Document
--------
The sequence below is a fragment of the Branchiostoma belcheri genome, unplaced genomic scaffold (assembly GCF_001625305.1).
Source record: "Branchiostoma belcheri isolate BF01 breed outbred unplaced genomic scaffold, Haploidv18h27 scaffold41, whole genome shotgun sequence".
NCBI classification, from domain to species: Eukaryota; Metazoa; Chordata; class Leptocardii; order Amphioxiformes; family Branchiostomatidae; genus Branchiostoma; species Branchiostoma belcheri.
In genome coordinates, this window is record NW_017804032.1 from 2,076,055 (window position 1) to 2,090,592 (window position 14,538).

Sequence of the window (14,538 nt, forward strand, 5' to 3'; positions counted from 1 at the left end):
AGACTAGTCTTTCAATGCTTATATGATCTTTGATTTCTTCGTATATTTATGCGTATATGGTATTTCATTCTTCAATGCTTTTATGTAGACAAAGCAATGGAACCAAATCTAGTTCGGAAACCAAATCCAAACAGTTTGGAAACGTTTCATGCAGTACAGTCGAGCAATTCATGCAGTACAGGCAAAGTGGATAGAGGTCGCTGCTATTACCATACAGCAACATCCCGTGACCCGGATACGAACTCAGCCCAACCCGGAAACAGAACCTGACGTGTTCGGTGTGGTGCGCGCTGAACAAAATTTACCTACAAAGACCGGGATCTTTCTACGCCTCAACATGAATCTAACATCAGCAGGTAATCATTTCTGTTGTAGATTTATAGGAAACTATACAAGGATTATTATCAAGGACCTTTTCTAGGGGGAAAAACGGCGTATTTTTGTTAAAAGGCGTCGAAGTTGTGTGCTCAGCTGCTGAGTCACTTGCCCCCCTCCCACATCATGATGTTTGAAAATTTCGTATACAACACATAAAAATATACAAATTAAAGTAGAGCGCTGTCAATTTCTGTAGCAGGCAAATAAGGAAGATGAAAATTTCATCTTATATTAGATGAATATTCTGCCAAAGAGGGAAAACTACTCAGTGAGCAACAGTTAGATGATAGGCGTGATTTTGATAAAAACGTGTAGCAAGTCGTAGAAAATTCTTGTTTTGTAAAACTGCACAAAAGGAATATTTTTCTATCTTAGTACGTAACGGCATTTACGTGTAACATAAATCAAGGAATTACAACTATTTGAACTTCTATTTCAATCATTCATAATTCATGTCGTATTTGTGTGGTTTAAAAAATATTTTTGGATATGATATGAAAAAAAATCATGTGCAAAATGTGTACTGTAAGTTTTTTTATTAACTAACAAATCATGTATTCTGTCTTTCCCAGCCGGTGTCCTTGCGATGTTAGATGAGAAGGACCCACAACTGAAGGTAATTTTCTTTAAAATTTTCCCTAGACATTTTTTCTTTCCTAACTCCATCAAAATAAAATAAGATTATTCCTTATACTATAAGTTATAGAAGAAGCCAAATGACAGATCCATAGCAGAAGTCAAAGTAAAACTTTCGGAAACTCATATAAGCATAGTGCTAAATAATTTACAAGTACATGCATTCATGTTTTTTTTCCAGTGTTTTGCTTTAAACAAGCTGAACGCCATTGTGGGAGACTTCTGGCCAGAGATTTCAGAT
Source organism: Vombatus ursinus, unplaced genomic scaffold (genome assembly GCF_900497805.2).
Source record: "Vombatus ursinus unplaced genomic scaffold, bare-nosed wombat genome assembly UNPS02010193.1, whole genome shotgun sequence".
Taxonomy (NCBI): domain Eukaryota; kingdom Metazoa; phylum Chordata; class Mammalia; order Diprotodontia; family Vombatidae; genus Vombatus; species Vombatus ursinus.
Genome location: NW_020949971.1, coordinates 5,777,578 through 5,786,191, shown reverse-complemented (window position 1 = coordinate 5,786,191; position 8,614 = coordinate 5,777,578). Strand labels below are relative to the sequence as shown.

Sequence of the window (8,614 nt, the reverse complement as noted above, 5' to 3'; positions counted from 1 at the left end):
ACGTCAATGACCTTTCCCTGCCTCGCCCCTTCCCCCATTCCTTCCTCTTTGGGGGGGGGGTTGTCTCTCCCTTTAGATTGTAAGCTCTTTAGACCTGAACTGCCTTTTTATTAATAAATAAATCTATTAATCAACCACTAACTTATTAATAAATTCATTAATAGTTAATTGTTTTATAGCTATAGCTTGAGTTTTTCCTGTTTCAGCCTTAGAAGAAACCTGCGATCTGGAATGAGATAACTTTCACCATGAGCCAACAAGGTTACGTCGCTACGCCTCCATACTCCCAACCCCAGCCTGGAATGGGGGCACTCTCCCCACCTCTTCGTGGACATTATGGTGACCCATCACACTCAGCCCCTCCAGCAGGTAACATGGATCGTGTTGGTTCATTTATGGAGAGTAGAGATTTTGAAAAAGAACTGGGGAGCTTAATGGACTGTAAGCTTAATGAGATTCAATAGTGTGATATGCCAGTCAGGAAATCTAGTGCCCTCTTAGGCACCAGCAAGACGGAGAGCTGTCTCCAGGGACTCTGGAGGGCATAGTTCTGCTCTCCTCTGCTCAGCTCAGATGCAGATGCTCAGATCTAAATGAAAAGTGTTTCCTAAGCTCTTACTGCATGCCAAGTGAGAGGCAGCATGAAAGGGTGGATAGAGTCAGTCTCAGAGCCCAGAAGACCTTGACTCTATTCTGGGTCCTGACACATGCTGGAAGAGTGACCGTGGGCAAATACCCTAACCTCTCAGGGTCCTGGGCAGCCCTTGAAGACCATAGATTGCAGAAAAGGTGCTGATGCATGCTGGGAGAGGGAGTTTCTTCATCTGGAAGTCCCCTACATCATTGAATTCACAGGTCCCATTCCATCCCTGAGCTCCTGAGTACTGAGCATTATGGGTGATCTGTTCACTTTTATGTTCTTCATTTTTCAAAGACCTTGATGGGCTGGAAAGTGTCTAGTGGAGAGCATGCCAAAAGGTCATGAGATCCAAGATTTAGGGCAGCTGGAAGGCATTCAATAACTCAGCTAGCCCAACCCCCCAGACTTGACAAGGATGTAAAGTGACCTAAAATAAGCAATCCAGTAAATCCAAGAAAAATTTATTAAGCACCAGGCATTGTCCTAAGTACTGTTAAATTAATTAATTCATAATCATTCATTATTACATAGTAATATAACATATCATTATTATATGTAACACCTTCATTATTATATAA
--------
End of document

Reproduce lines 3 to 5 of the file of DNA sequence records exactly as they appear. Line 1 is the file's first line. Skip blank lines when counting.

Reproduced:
NCBI classification, from domain to species: Eukaryota; Metazoa; Chordata; class Leptocardii; order Amphioxiformes; family Branchiostomatidae; genus Branchiostoma; species Branchiostoma belcheri.
In genome coordinates, this window is record NW_017804032.1 from 2,076,055 (window position 1) to 2,090,592 (window position 14,538).

Sequence of the window (14,538 nt, forward strand, 5' to 3'; positions counted from 1 at the left end):